Afterwards, it was starting to get closer to dinner time – which for my family and I tends to be after 9 pm. So we walked back up to the high-street close to the Seville Cathedral. There we found a range of Spanish restaurants offering a variety of Tapas and other traditional foods. We settled for a very cute esplanade, with a beautiful view and right next to a square where we had the pleasure to watch Spanish girls dancing. I had a massive plate of (vegetable) paella and my parents and brother attacked the tapas. Dinner wasn’t complete without some sangria. Which I must admit was a bit too alcoholic for any of our tastes. As what we we enjoy and appreciate the most about this drink is the freshness and sugary flavour of the fruits. It was just as we were finishing our dinner the street dancers began to perform Las Sevillanas. It brought me back so many memories from when I used to dance. They were mesmerising, with beautiful arm movements and strong tap. I must admit I just wanted to get in there and finish the dance with them. During our walk back to the hostel at (if I’m not wrong) 11 p.m., we walked past many more dancers in narrow little streets. We could still feel the burning heat from the day, until it started to rain down on us right at the entrance of the hostel.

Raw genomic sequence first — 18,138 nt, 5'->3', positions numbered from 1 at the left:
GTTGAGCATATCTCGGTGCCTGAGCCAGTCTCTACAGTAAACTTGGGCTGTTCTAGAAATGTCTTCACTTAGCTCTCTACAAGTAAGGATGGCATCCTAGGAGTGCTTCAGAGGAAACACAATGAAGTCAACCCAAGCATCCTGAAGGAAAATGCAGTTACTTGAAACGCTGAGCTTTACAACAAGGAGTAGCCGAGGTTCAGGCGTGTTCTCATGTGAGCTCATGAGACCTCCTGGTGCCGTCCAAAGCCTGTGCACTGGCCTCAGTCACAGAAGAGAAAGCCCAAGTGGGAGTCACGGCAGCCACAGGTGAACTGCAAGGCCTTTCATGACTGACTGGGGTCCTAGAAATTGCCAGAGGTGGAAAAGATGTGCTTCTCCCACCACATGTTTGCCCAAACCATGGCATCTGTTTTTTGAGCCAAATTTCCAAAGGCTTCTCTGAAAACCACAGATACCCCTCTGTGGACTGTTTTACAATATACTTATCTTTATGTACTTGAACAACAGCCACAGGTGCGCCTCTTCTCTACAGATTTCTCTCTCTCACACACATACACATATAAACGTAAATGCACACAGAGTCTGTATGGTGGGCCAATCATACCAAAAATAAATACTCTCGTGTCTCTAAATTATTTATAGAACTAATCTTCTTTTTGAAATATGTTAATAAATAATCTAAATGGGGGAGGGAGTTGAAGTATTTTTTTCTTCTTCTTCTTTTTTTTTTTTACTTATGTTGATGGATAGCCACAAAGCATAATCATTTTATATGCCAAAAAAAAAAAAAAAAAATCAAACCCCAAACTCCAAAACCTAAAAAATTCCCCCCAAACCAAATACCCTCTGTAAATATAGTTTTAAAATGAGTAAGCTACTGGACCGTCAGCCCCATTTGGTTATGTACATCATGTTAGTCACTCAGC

On our second day, we sadly didn’t have such a lovely day filled with sunshine as on our first day. But that didn’t keep us from wanting to explore the city. We started by going to the Basilica Macarena to see their ravishing treasure. On the way back we decided to venture out through different streets. We found many different and compelling forms of art from amazing architecture to engaging street art. For lunch, we were back in town, my parents and brother had burgers and I a salad at The Good Burger. For me this was not a very good meal. As not only was I craving a good (vegan) burger, salads never seem to fill me up. But unfortunately all of their veggie burgers had egg.